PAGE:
First responder agencies must prepare for a variety of incidents that may occur within or near their jurisdictions. Even when an incident involving the movement of large numbers of people - for example, passenger rail transit - does not result in a mass-casualty scenario, many special considerations must be made to protect those who respond.
When a radiological incident occurs, the consequences can be devastating. However, the frequency and probability of such incidents limit many jurisdictions from being fully prepared and trained. Illinois officials understand the threat and conduct annual exercises to ensure that jurisdictions in and around its nuclear facilities are ready for their potential emergency response roles.
The Great Alaska Earthquake of 1964 did more than advance the study of plate tectonics, it demonstrated to the world that communities can be resilient following a catastrophic incident when everyone works together. In 2014, Alaskans will lead the nation in a full-scale exercise that will bring the earthquake from 50 years ago into modern society.
The average person in the United States uses between 80 and 100 gallons of water per day. California's multiyear drought has broken new records, created unprecedented reductions in water supply, and demands personal conservation techniques. The Governor's Office of Emergency Services has been leading the charge toward mitigating this widespread disaster.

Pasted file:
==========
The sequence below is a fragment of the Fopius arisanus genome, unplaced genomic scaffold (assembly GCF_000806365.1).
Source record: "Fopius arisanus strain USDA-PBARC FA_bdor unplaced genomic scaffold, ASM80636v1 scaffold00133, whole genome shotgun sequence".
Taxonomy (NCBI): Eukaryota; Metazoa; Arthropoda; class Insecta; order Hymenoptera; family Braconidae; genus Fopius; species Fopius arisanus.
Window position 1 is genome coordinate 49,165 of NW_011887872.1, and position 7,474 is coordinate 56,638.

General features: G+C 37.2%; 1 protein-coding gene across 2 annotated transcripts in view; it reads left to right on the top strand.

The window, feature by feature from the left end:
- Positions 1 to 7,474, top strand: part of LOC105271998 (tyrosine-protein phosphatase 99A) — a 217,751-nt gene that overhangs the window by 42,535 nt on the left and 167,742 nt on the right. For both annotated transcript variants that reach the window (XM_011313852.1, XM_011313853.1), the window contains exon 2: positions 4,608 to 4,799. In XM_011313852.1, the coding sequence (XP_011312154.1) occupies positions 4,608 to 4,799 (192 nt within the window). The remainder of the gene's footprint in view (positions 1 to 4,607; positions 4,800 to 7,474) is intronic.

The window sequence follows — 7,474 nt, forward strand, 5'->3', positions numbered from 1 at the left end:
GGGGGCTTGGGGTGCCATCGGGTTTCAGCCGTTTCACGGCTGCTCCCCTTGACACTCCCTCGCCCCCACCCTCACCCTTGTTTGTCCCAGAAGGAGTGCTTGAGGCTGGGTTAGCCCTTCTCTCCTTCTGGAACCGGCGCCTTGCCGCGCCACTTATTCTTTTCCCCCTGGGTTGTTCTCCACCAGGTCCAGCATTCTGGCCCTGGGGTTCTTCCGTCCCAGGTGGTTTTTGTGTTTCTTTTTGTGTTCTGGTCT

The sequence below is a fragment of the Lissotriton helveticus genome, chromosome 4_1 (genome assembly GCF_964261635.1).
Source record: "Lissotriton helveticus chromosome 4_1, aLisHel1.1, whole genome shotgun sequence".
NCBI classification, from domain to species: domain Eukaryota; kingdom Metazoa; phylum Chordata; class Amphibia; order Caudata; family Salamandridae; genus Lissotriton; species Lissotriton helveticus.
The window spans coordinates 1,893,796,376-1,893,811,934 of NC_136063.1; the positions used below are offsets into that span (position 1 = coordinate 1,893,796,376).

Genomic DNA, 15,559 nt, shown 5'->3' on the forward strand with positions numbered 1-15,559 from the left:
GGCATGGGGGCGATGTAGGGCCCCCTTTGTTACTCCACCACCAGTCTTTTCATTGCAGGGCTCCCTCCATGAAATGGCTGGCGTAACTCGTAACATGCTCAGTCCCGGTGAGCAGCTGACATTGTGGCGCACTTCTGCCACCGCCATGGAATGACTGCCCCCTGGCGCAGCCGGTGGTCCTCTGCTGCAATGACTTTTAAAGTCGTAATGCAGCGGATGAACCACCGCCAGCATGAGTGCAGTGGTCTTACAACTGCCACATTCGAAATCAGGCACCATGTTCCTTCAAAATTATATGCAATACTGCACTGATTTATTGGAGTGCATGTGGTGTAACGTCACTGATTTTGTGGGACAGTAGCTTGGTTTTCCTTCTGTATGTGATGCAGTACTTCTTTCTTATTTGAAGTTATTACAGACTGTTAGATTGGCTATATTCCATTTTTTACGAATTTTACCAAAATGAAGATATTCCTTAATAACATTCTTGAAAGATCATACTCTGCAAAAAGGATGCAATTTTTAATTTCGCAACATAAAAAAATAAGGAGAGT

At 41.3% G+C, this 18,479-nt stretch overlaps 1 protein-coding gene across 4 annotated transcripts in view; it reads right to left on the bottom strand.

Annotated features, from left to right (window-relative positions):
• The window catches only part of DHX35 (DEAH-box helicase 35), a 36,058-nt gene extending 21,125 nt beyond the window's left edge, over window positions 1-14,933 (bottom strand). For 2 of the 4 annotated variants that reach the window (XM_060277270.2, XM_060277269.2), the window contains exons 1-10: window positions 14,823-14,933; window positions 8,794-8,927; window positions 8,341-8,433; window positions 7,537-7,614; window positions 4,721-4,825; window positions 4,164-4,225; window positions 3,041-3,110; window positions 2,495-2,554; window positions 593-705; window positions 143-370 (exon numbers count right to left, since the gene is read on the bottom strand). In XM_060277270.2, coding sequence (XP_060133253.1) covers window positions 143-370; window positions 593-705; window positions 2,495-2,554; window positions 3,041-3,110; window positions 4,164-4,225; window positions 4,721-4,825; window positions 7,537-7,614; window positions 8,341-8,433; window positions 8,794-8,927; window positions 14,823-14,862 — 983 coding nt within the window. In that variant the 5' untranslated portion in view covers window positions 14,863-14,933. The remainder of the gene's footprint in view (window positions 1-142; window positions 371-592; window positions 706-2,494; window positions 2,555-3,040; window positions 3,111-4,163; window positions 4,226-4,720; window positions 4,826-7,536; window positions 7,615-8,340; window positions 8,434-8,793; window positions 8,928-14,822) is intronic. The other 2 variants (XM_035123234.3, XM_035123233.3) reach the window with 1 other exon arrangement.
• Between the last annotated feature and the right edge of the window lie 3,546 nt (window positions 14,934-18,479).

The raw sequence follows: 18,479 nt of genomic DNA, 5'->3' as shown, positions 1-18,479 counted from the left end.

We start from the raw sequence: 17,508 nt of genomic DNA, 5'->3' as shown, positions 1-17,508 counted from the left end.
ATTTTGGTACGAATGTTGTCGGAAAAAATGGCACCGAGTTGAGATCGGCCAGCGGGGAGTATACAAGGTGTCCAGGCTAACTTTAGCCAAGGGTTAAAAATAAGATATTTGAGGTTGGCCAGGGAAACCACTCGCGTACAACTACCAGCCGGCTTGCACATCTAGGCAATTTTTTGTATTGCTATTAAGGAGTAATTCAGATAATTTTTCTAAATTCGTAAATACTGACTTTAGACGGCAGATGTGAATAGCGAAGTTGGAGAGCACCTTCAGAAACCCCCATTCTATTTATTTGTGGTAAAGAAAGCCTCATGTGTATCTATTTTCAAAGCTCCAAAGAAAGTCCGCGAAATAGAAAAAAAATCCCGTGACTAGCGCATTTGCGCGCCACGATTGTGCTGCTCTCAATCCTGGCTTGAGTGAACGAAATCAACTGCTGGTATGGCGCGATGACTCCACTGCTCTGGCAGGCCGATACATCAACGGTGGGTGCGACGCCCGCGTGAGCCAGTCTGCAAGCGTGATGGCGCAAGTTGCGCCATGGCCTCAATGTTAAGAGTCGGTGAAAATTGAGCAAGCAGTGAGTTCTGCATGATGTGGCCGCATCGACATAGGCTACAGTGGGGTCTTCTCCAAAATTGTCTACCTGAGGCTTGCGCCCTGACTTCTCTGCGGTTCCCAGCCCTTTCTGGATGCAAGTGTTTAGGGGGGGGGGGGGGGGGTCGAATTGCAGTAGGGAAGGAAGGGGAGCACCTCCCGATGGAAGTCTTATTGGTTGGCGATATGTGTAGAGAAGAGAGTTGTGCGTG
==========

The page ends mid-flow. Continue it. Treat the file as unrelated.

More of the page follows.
Diverting a tornado, deflecting high winds, and steering a hurricane away from landfall are not within the scope of practice for emergency planners and managers. However, planning and training for a large-scale natural disaster with the right tools will help jurisdictions prepare for both common and uncommon incidents.
The benefits of owning a beach property come with a great risk of flooding. As Superstorm Sandy demonstrated in 2012, the National Flood Insurance Program cannot sustain rebuilding efforts at the existing insurance rates. This means making difficult choices: build and incur significant costs; raise properties into the air; or move away from flood zones.
A "cyber Pearl Harbor" is imminent, according to government and industry experts. Recognizing the threat and implementing programs and training to better guard against such threats is critical to protect the various U.S. infrastructure systems and networks.
One lesson learned from the National Security Agency leaks in 2013 is that disrupting terrorist activities in cyberspace requires more than just the latest technology. Human interaction plays a critical role in thwarting criminal activity while protecting personal information and privacy. Canada offers one example of leveraging human networks and professional information sharing.
Since 2003, the CHEMPACK program has been in place to help protect U.S. emergency responders and receivers, as well as civilians, in the event of a nerve-agent attack. By pre-positioning medical countermeasures, antidotes are readily available as needed. It is now time to reevaluate and update the program to include changes that have occurred over the past decade.
A zombie apocalypse or sharknado attack may not be imminent, but the opportunities they present to emergency management professionals are compelling. In Virginia, emergency planners are showing the human side of emergency management, connecting with community members, and influencing personal and community preparedness.